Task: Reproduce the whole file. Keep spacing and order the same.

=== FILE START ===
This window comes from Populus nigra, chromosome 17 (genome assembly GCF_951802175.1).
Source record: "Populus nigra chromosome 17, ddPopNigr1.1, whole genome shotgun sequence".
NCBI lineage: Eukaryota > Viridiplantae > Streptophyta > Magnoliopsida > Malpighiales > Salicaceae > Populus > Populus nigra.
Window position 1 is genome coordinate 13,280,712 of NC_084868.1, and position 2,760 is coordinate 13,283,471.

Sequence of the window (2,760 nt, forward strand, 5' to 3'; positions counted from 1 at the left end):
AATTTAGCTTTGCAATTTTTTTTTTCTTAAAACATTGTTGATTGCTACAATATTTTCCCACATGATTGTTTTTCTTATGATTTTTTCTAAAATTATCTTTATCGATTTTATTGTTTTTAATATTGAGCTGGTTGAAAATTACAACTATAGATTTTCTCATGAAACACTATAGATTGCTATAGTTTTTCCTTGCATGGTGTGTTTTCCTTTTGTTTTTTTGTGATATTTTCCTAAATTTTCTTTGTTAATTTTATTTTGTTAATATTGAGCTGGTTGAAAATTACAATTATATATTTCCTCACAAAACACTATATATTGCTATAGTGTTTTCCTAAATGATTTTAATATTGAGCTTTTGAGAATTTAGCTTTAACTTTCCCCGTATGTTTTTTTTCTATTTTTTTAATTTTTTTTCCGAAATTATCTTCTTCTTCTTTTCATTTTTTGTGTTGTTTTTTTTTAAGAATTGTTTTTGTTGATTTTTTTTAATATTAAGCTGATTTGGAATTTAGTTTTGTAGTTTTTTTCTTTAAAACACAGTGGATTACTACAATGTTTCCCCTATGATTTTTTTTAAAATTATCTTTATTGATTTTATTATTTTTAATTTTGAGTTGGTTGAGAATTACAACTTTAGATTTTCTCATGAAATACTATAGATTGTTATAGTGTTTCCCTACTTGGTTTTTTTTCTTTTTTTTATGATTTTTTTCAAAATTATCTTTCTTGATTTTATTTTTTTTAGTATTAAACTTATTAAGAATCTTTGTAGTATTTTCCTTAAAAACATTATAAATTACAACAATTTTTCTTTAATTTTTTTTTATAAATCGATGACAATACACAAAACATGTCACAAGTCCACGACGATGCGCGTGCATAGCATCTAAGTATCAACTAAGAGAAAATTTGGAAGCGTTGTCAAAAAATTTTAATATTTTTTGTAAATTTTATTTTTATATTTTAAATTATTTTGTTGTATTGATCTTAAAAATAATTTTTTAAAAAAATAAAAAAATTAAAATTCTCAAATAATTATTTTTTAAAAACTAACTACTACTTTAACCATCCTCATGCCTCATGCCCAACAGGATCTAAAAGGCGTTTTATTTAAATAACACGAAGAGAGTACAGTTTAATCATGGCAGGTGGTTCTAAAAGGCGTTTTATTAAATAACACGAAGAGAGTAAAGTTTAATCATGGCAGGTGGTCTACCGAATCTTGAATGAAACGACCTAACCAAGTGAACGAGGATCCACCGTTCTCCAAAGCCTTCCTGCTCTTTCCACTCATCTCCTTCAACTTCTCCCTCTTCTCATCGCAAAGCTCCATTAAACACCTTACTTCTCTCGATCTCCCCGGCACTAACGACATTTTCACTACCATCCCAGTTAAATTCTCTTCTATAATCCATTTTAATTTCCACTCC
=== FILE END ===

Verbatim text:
This window comes from Populus nigra, chromosome 17 (genome assembly GCF_951802175.1).
Source record: "Populus nigra chromosome 17, ddPopNigr1.1, whole genome shotgun sequence".
NCBI lineage: Eukaryota > Viridiplantae > Streptophyta > Magnoliopsida > Malpighiales > Salicaceae > Populus > Populus nigra.
Window position 1 is genome coordinate 13,280,712 of NC_084868.1, and position 2,760 is coordinate 13,283,471.

Sequence of the window (2,760 nt, forward strand, 5' to 3'; positions counted from 1 at the left end):
AATTTAGCTTTGCAATTTTTTTTTTCTTAAAACATTGTTGATTGCTACAATATTTTCCCACATGATTGTTTTTCTTATGATTTTTTCTAAAATTATCTTTATCGATTTTATTGTTTTTAATATTGAGCTGGTTGAAAATTACAACTATAGATTTTCTCATGAAACACTATAGATTGCTATAGTTTTTCCTTGCATGGTGTGTTTTCCTTTTGTTTTTTTGTGATATTTTCCTAAATTTTCTTTGTTAATTTTATTTTGTTAATATTGAGCTGGTTGAAAATTACAATTATATATTTCCTCACAAAACACTATATATTGCTATAGTGTTTTCCTAAATGATTTTAATATTGAGCTTTTGAGAATTTAGCTTTAACTTTCCCCGTATGTTTTTTTTCTATTTTTTTAATTTTTTTTCCGAAATTATCTTCTTCTTCTTTTCATTTTTTGTGTTGTTTTTTTTTAAGAATTGTTTTTGTTGATTTTTTTTAATATTAAGCTGATTTGGAATTTAGTTTTGTAGTTTTTTTCTTTAAAACACAGTGGATTACTACAATGTTTCCCCTATGATTTTTTTTAAAATTATCTTTATTGATTTTATTATTTTTAATTTTGAGTTGGTTGAGAATTACAACTTTAGATTTTCTCATGAAATACTATAGATTGTTATAGTGTTTCCCTACTTGGTTTTTTTTCTTTTTTTTATGATTTTTTTCAAAATTATCTTTCTTGATTTTATTTTTTTTAGTATTAAACTTATTAAGAATCTTTGTAGTATTTTCCTTAAAAACATTATAAATTACAACAATTTTTCTTTAATTTTTTTTTATAAATCGATGACAATACACAAAACATGTCACAAGTCCACGACGATGCGCGTGCATAGCATCTAAGTATCAACTAAGAGAAAATTTGGAAGCGTTGTCAAAAAATTTTAATATTTTTTGTAAATTTTATTTTTATATTTTAAATTATTTTGTTGTATTGATCTTAAAAATAATTTTTTAAAAAAATAAAAAAATTAAAATTCTCAAATAATTATTTTTTAAAAACTAACTACTACTTTAACCATCCTCATGCCTCATGCCCAACAGGATCTAAAAGGCGTTTTATTTAAATAACACGAAGAGAGTACAGTTTAATCATGGCAGGTGGTTCTAAAAGGCGTTTTATTAAATAACACGAAGAGAGTAAAGTTTAATCATGGCAGGTGGTCTACCGAATCTTGAATGAAACGACCTAACCAAGTGAACGAGGATCCACCGTTCTCCAAAGCCTTCCTGCTCTTTCCACTCATCTCCTTCAACTTCTCCCTCTTCTCATCGCAAAGCTCCATTAAACACCTTACTTCTCTCGATCTCCCCGGCACTAACGACATTTTCACTACCATCCCAGTTAAATTCTCTTCTATAATCCATTTTAATTTCCACTCC